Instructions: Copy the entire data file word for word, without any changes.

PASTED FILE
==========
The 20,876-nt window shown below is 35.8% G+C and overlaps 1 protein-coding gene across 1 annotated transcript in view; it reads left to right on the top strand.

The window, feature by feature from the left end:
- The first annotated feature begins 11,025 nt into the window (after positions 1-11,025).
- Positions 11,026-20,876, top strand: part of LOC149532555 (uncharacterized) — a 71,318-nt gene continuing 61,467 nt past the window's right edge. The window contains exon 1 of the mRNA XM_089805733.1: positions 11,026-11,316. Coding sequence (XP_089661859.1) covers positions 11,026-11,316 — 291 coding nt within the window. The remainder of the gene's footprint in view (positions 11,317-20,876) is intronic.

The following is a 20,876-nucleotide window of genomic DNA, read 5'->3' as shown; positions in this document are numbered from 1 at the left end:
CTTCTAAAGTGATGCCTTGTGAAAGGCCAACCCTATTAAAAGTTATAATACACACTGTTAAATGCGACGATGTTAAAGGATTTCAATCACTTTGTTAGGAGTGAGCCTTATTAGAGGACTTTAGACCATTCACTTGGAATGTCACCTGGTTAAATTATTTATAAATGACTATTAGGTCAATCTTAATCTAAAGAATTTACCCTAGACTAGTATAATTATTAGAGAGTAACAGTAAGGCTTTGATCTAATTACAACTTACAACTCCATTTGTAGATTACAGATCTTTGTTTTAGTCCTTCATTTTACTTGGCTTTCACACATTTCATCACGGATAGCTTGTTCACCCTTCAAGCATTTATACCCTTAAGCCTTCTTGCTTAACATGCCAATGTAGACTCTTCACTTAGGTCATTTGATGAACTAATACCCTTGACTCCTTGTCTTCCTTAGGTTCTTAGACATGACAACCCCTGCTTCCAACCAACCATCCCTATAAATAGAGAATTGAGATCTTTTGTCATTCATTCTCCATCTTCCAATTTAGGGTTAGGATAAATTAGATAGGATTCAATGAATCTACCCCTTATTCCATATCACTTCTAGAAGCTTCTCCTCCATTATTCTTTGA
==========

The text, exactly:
The 20,876-nt window shown below is 35.8% G+C and overlaps 1 protein-coding gene across 1 annotated transcript in view; it reads left to right on the top strand.

The window, feature by feature from the left end:
- The first annotated feature begins 11,025 nt into the window (after positions 1-11,025).
- Positions 11,026-20,876, top strand: part of LOC149532555 (uncharacterized) — a 71,318-nt gene continuing 61,467 nt past the window's right edge. The window contains exon 1 of the mRNA XM_089805733.1: positions 11,026-11,316. Coding sequence (XP_089661859.1) covers positions 11,026-11,316 — 291 coding nt within the window. The remainder of the gene's footprint in view (positions 11,317-20,876) is intronic.

The following is a 20,876-nucleotide window of genomic DNA, read 5'->3' as shown; positions in this document are numbered from 1 at the left end:
CTTCTAAAGTGATGCCTTGTGAAAGGCCAACCCTATTAAAAGTTATAATACACACTGTTAAATGCGACGATGTTAAAGGATTTCAATCACTTTGTTAGGAGTGAGCCTTATTAGAGGACTTTAGACCATTCACTTGGAATGTCACCTGGTTAAATTATTTATAAATGACTATTAGGTCAATCTTAATCTAAAGAATTTACCCTAGACTAGTATAATTATTAGAGAGTAACAGTAAGGCTTTGATCTAATTACAACTTACAACTCCATTTGTAGATTACAGATCTTTGTTTTAGTCCTTCATTTTACTTGGCTTTCACACATTTCATCACGGATAGCTTGTTCACCCTTCAAGCATTTATACCCTTAAGCCTTCTTGCTTAACATGCCAATGTAGACTCTTCACTTAGGTCATTTGATGAACTAATACCCTTGACTCCTTGTCTTCCTTAGGTTCTTAGACATGACAACCCCTGCTTCCAACCAACCATCCCTATAAATAGAGAATTGAGATCTTTTGTCATTCATTCTCCATCTTCCAATTTAGGGTTAGGATAAATTAGATAGGATTCAATGAATCTACCCCTTATTCCATATCACTTCTAGAAGCTTCTCCTCCATTATTCTTTGA